News From Terre Haute, Indiana

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June 12, 2011

STATE OF THE STATEHOUSE: Other remedies exist if officer enters home illegally

INDIANAPOLIS — One of the more curious things going on in the Indiana Statehouse these days is the decision by some lawmakers to second-guess a controversial decision by the state’s judicial branch of government.

This past week, 71 members of the Indiana General Assembly filed a petition asking the Indiana Supreme Court to reconsider its ruling that citizens don’t have the right to resist police officers who enter their homes illegally.

Rallied by a Republican state Sen. Mike Young of Indianapolis, the petitioning lawmakers made the move after their legislative leaders created a summer study committee to determine if the Indiana General Assembly has the power to neutralize the court decision with a new state law.

In a press release accompanying the announcement of the legislators’ petition to reconsider the ruling in the Richard L. Barnes v. State case, Young said the court’s decision had galvanized the attention of Hoosiers who fear they’ve lost the right to self-defense.

The case that sparked the court’s decision involved an Evansville man who was convicted of a misdemeanor crime of resisting law enforcement, after shoving an officer who tried to enter his home without a warrant when police responded to 911 call about a domestic fight.

In its divided 3-2 decision, the court said that allowing a homeowner to fight back against police could lead to an escalating situation that could quickly turn violent. (Interestingly, the opinion was written by Justice Steven David, a conservative Republican jurist who, in his previous life as a military lawyer, infuriated the Bush White House when vigorously argued for the rights of Guantanamo Bay detainees charged in the 9/11 terrorist attacks.)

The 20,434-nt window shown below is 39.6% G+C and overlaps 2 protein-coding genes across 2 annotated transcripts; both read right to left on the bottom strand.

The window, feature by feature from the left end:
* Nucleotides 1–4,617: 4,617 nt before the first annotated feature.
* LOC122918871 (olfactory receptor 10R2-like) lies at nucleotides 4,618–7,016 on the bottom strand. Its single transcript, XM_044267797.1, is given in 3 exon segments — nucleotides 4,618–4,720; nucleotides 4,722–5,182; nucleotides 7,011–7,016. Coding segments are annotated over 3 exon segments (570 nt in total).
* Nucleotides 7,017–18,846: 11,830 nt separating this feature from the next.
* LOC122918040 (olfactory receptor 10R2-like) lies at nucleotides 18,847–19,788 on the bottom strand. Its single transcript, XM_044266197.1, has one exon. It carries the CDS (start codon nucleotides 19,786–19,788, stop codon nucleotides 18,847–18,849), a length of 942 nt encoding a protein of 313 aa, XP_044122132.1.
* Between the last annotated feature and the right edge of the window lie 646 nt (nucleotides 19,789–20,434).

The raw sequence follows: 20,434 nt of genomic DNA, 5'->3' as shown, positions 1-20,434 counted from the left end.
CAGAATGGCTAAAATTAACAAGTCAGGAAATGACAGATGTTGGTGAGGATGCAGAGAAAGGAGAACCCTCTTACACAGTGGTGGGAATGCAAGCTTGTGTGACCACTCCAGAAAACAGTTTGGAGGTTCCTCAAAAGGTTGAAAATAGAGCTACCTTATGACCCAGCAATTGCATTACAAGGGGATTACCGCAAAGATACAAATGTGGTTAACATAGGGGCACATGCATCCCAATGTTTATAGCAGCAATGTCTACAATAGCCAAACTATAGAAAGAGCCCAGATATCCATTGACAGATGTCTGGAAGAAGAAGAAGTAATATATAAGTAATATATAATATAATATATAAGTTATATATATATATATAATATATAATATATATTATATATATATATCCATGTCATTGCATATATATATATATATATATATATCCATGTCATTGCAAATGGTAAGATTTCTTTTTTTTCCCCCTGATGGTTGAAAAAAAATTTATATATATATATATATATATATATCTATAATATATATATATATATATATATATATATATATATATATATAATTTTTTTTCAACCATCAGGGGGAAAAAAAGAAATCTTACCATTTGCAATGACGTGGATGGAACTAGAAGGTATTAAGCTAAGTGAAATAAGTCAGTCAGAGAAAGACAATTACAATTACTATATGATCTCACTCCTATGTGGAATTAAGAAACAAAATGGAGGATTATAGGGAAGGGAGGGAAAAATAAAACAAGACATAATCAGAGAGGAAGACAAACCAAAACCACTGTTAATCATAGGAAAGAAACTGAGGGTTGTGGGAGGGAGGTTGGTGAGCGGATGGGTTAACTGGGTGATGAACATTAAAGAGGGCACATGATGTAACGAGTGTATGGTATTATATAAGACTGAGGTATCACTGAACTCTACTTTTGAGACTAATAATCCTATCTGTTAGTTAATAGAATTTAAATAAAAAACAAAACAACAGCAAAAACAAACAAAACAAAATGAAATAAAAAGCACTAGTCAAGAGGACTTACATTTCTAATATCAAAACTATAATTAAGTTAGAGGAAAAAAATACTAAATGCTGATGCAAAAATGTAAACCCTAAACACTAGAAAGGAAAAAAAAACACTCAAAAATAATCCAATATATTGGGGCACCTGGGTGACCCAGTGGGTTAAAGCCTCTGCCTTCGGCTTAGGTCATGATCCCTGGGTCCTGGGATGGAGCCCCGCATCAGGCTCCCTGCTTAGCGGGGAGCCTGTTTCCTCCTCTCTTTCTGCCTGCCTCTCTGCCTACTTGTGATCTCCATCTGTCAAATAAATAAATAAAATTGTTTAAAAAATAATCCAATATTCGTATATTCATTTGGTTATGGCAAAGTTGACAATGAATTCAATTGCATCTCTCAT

Angry critics who interpreted the court’s decision more darkly argued that it was “American” and a violation of Fourth Amendment protections against unlawful searches and seizures. They demanded the three justices on the majority side of the opinion resign or be booted from office in November 2012, when they’re up for retention.

As with many issues in the Statehouse, rhetoric may soon shut out reasoning. Lost along the way may be the nuances of the ruling and the opinions of legal scholars who’ve weighed in with thoughtful remarks. Among them: Indiana University and Valparaiso University Fourth Amendment scholars who say the decision, right or wrong, brings Indiana into conformity with most states who’ve already prohibited the use of physical force against police arrests or home entries.

The decisions by other state courts to frown upon irate citizens punching an intrusive cop in the nose stems in large part from the availability of other remedies. Among them: if you can prove that you suffered an unlawful arrest or house entry, you can sue the police under state and federal law and get money: damages awarded, both to compensate you for your pain and suffering and to punish the police for overstepping their boundaries.

Still, two justices on the court disagreed with the majority opinion, as does the defense attorney who first brought the case on Barnes’ behalf. The Indiana Attorney General Greg Zoeller isn’t too keen on the ruling either. But unlike some other critics, Zoeller’s concern wasn’t that the ruling to uphold the Barnes’ conviction was wrong, but that it was written too broadly.

Meanwhile, Indiana Gov. Mitch Daniels weighed in with his thoughts, or more accurately, decided not to weigh in. Said Daniels: “I’m not in habit of giving advice to the Supreme Court.”

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